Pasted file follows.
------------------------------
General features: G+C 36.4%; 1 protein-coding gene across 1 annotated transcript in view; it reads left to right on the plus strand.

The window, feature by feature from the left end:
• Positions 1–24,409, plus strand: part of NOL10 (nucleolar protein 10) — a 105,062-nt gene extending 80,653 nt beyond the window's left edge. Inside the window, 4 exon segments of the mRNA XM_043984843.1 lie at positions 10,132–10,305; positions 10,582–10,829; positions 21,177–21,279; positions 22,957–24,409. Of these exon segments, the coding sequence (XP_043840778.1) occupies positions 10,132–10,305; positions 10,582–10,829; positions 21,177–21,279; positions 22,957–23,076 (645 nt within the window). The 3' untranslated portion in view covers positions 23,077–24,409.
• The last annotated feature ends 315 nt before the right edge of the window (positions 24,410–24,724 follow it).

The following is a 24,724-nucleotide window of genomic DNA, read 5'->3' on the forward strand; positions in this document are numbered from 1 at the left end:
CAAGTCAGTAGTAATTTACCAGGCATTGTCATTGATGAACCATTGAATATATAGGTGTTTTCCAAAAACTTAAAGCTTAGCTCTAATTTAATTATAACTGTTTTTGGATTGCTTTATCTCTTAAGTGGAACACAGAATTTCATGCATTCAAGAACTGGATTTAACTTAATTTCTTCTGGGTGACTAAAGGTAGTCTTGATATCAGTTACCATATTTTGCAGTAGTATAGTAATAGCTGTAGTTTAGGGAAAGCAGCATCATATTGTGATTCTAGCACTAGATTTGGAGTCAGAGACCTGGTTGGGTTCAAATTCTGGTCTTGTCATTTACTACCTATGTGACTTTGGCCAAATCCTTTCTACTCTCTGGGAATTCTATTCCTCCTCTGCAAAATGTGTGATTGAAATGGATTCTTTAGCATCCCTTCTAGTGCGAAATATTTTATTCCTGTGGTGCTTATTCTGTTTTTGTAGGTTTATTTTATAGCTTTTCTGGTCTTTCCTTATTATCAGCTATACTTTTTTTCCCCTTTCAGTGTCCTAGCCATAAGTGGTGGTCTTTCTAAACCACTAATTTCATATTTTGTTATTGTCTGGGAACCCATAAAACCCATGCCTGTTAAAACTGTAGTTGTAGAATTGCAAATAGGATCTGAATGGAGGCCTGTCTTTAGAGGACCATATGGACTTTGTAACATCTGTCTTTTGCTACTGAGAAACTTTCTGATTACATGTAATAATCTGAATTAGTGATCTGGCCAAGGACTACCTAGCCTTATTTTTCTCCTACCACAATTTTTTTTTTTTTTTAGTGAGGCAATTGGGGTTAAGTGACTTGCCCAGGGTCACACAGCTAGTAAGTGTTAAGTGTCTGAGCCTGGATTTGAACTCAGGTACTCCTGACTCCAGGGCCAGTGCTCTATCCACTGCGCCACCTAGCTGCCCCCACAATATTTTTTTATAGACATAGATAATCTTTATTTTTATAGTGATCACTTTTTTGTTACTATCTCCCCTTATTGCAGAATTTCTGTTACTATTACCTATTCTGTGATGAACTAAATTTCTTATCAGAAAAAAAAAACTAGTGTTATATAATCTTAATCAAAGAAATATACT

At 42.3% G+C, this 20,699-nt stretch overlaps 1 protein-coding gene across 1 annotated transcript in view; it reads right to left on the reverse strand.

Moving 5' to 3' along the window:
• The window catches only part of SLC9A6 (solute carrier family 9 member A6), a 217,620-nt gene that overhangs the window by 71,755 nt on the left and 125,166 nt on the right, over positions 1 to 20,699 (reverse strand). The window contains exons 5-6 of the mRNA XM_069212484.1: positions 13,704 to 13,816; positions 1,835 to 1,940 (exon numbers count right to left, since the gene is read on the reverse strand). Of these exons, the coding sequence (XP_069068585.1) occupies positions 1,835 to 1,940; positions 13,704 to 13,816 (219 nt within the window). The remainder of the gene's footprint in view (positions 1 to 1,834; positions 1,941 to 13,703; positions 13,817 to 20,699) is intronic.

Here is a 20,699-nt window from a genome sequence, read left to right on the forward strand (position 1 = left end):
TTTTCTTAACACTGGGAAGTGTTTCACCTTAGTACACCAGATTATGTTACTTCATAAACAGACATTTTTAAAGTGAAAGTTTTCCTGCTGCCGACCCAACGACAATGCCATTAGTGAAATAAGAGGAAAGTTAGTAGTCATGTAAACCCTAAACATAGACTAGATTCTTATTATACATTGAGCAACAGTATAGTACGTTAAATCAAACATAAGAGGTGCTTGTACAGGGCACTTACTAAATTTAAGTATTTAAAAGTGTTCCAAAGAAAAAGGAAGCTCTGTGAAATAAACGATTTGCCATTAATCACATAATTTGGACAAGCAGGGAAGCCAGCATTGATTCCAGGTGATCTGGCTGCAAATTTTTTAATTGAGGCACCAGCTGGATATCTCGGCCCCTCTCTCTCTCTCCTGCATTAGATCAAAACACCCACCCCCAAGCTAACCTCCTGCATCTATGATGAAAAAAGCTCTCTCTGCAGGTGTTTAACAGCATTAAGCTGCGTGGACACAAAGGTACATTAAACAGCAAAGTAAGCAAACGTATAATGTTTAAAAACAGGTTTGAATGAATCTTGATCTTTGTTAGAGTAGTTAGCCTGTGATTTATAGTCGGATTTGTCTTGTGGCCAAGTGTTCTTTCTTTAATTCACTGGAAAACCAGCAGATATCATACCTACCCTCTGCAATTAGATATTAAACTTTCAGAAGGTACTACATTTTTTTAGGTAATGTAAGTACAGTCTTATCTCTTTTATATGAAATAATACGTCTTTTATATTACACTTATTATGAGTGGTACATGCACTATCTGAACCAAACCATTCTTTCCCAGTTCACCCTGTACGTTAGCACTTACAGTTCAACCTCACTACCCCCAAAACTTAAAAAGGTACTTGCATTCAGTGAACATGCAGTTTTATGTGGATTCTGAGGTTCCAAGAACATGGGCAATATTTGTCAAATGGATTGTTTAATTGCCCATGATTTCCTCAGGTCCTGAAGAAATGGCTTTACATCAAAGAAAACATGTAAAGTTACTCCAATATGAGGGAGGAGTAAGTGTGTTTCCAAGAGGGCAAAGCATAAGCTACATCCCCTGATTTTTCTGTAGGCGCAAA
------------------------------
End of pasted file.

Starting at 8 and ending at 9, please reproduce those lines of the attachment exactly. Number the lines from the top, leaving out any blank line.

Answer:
Moving 5' to 3' along the window:
• The window catches only part of SLC9A6 (solute carrier family 9 member A6), a 217,620-nt gene that overhangs the window by 71,755 nt on the left and 125,166 nt on the right, over positions 1 to 20,699 (reverse strand). The window contains exons 5-6 of the mRNA XM_069212484.1: positions 13,704 to 13,816; positions 1,835 to 1,940 (exon numbers count right to left, since the gene is read on the reverse strand). Of these exons, the coding sequence (XP_069068585.1) occupies positions 1,835 to 1,940; positions 13,704 to 13,816 (219 nt within the window). The remainder of the gene's footprint in view (positions 1 to 1,834; positions 1,941 to 13,703; positions 13,817 to 20,699) is intronic.